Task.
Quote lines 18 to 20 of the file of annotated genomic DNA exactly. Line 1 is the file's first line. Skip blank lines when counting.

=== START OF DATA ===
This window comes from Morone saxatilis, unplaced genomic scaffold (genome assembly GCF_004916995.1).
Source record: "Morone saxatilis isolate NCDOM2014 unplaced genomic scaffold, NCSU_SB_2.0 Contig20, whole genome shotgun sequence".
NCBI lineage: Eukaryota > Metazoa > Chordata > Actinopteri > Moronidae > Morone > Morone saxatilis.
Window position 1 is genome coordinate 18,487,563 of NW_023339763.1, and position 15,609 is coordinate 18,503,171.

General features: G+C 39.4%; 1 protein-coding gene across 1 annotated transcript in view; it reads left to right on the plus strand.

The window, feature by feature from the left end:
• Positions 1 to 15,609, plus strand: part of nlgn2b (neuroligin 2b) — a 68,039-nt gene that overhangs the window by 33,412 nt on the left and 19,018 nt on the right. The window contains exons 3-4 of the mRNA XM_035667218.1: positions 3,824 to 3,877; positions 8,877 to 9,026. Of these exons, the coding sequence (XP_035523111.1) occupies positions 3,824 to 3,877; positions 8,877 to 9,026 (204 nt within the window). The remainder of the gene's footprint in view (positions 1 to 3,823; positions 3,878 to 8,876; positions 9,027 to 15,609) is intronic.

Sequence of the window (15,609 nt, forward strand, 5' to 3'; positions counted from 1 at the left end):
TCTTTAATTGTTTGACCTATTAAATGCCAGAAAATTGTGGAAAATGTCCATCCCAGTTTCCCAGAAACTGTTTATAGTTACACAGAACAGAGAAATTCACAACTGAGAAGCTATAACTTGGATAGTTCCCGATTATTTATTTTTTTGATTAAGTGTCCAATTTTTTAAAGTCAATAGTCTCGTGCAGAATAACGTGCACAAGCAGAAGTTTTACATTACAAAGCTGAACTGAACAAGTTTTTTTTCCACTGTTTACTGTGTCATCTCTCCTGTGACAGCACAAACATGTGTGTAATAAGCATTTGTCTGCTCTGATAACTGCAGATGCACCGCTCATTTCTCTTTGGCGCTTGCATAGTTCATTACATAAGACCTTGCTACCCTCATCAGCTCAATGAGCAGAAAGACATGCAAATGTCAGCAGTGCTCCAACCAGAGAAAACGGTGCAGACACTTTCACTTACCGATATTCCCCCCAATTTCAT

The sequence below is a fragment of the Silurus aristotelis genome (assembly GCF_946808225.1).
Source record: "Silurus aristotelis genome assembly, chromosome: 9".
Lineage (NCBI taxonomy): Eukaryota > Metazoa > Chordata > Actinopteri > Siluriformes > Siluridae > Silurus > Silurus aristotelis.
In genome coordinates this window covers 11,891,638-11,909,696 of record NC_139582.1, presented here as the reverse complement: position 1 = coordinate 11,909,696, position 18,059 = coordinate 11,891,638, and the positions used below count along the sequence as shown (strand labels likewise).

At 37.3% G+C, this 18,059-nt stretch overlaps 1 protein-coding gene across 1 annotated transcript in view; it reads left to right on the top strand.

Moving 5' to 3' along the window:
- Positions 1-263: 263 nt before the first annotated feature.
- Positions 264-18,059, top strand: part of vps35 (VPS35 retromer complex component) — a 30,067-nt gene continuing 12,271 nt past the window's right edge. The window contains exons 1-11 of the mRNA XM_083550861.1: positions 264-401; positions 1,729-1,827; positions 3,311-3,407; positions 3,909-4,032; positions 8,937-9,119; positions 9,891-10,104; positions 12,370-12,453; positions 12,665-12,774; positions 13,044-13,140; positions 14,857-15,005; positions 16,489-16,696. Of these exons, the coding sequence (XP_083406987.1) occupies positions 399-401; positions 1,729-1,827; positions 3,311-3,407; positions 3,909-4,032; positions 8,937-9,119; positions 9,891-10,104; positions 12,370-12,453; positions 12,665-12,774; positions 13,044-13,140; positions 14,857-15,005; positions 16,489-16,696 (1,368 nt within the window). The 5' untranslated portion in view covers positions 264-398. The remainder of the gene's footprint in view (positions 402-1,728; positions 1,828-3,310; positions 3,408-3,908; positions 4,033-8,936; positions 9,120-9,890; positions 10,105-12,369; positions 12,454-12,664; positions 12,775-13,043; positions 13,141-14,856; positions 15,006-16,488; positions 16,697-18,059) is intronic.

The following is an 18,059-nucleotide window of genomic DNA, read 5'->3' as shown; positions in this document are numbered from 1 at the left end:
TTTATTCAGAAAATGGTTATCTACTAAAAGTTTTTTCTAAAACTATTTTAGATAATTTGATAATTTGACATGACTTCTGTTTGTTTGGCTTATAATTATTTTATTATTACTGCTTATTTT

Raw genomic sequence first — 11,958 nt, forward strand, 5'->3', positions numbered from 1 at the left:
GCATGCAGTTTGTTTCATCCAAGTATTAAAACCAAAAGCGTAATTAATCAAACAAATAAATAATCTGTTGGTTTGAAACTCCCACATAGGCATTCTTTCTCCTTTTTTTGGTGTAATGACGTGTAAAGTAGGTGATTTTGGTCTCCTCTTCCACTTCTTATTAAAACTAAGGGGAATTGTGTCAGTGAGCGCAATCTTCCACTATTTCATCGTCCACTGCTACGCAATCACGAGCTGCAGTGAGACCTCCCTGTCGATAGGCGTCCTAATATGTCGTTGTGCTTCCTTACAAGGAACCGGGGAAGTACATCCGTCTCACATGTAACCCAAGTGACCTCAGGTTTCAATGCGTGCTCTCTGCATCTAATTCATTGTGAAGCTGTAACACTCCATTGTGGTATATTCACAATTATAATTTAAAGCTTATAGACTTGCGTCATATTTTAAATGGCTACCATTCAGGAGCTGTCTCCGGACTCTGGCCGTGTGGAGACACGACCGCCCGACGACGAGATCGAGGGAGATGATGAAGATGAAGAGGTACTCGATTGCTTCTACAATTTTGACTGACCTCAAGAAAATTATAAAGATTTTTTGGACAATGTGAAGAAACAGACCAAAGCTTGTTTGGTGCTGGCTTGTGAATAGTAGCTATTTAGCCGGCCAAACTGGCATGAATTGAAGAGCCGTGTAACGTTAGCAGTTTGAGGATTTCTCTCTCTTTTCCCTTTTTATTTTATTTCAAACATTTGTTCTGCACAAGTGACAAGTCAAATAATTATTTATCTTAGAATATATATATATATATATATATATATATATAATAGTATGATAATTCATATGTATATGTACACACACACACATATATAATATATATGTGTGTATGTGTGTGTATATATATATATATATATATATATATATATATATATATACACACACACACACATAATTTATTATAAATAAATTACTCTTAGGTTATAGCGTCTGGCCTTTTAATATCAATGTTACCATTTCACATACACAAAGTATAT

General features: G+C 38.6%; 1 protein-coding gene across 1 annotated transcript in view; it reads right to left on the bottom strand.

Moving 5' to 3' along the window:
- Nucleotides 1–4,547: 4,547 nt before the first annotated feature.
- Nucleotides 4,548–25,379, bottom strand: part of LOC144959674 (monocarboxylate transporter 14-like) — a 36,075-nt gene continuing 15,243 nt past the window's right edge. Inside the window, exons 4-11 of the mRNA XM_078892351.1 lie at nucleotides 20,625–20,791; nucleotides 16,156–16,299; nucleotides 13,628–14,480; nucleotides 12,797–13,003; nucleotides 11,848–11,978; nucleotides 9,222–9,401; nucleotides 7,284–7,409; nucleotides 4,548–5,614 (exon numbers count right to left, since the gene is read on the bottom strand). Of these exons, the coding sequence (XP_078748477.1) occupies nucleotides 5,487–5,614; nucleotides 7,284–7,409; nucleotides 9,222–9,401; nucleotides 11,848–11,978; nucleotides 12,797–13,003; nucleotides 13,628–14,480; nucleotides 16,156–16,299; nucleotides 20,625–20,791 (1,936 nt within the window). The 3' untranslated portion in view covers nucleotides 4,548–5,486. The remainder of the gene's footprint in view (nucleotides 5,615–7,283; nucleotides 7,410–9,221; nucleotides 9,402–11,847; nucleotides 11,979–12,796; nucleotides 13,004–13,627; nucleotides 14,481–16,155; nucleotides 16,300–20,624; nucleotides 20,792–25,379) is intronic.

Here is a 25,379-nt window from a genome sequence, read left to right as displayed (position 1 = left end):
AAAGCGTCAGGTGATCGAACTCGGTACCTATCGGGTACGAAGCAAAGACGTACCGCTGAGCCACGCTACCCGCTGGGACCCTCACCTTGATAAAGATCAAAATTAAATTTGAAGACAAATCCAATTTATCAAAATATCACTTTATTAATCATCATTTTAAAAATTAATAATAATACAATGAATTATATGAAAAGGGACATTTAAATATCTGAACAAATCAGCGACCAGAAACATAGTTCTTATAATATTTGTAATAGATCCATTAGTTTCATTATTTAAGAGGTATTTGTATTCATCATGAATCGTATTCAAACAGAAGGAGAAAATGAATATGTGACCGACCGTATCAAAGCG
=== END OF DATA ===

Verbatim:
The following is an 18,059-nucleotide window of genomic DNA, read 5'->3' as shown; positions in this document are numbered from 1 at the left end:
TTTATTCAGAAAATGGTTATCTACTAAAAGTTTTTTCTAAAACTATTTTAGATAATTTGATAATTTGACATGACTTCTGTTTGTTTGGCTTATAATTATTTTATTATTACTGCTTATTTT

Raw genomic sequence first — 11,958 nt, forward strand, 5'->3', positions numbered from 1 at the left: